Huawei Ascend P6 – ScreenWhile the Ascend P6 may be super slim, it is blessedly not obsessed with screen size. It has a 4.7-inch 720p screen – big enough to feel luxurious to both your eyes and typing fingers, but not big enough to become awkward.
Screen quality is great. It uses an IPS panel, which provides natural-looking colours, strong top brightness and good angled viewing.
Resolution is a good deal lower than the similarly-sized 1080p HTC One display, at 1,280 x 720 pixels, but most people would be hard pressed to notice the difference. Sharpness is excellent, making even small text look smooth. Pixel density is – suitably enough – almost dead on what the iPhone 5 provides, at 321ppi against the iPhone’s 326ppi.
Unlike an iPhone, though, the Huawei Ascend P6 also gives you control over the look of the display – thanks to a colour temperature dial within Settings. This lets you give the display an orangey (warm) or blueish (cold) hue, or keep it looking neutral. It's a top screen.
Huawei Ascend P6 – SoftwareLike so many other aspects of the phone, the Huawei Ascend P6 really wants to be an iPhone. But how do you do this when you’re lumbered with the most un-iOS-like Android operating system?
Huawei has jammed a custom UI into the P6 that bridges some of the gaps between Android and iOS, and it’s called the Emotion interface.
This is the primary way it makes Android more iOS-like. Rather than having the standard two-part interface of Android – home screens on one side, the apps menu on another – everything lives side-by-side on a bunch of apps and widgets pages.
It’s a novel idea, but one that’s initially confusing for Android stalwarts and newcomers alike.
The default layout of your home screens is emblematic of the Ascend P6’s identity crisis. The first home page is packed solely widgets – a half-dozen of them – while the second is a dead ringer for the iOS home screen, in that it houses all the core shortcut icons.
Emotion 1.6 supports app folders
The Ascend P6 is so eager to show you what it’s capable of that it’s off-putting. Having to dump all apps onto a home screen somewhere also makes the initial process of getting your home screens looking how you want them all the more laborious.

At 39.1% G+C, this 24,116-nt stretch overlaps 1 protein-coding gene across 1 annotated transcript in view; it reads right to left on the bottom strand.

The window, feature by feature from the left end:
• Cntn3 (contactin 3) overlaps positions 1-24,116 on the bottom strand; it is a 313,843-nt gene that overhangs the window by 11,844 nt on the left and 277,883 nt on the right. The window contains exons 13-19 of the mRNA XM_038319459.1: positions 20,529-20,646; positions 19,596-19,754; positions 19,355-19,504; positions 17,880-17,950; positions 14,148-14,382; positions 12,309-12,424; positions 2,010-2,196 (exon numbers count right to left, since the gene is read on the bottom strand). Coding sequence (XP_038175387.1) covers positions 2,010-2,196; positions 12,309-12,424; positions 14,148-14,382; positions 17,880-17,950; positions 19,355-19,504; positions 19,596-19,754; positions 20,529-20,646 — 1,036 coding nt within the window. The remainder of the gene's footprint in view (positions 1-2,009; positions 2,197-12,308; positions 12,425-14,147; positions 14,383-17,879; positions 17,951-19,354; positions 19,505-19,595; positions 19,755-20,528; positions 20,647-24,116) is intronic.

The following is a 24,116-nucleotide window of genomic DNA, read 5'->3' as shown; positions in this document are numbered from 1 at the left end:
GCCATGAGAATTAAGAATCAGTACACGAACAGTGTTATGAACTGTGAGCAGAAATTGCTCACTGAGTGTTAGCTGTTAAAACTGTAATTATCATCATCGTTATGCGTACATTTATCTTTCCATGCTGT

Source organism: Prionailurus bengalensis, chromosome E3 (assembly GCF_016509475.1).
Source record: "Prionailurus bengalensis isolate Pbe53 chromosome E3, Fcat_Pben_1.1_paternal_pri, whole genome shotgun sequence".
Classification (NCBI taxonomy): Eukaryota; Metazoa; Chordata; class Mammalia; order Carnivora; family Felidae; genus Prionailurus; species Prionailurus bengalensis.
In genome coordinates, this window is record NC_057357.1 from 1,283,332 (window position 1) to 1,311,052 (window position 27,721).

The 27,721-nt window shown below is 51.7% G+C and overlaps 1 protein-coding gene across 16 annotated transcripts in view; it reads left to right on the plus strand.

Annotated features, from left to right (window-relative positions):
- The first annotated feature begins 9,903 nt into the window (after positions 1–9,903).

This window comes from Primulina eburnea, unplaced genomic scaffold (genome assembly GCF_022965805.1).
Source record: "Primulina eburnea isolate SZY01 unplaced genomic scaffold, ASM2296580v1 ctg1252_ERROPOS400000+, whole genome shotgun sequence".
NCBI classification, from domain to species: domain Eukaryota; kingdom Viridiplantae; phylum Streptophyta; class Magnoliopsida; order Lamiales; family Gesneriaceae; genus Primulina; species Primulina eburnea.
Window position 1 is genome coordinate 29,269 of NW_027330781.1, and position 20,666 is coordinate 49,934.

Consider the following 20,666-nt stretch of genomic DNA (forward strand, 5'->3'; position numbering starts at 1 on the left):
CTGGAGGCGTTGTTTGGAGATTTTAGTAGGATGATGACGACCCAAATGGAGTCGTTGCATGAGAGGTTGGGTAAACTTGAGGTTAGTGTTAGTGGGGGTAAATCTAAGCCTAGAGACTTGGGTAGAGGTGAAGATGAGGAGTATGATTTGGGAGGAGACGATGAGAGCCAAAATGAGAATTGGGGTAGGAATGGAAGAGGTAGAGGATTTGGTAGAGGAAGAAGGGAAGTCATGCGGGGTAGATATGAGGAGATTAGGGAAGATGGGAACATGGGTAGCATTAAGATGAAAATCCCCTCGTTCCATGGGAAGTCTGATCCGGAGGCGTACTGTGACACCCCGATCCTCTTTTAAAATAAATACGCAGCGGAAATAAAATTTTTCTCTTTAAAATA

You have to work against the UI to get the phone how most people will want it – with a central home screen that tells you the time, and gives you space for a few favourite app shortcuts.
This is roughly how we like our Android homescreens
What’s more successful is the Ascend P6’s use of themes, which tweak the look of the emotion UI with new wallpapers, lock screen and app icons. There are five pre-installed themes, and they do give the phone a pretty different look each time.
There is once again an element of confusion here. You can install additional themes (the official P6 site boasts about its “hundreds” of themes), but Huawei doesn’t make the issue of getting on the phone at all clear.
Even the official EmotionUI website only offers themes for the Ascend P1, released a year ago. Granted, they do work on the Ascend P6, but this is a poor execution of something that is a defining feature of the Ascend P6’s software.
Huawei Ascend P6 – Apps, Games and PerformanceGiven Huawei’s slightly flaky approach to both software and hardware design, we’re happy to see it doesn’t try to do anything too ambitious with its built-in apps.
All the pre-installed apps are utilities that are out to please tech heads and the more pedantic phone user – things like a file manager, a backup tool and an app to let you sync with Huawei’s cloud storage service. There’s no ill-advised attempt to create a social networking hub, which is a blessing.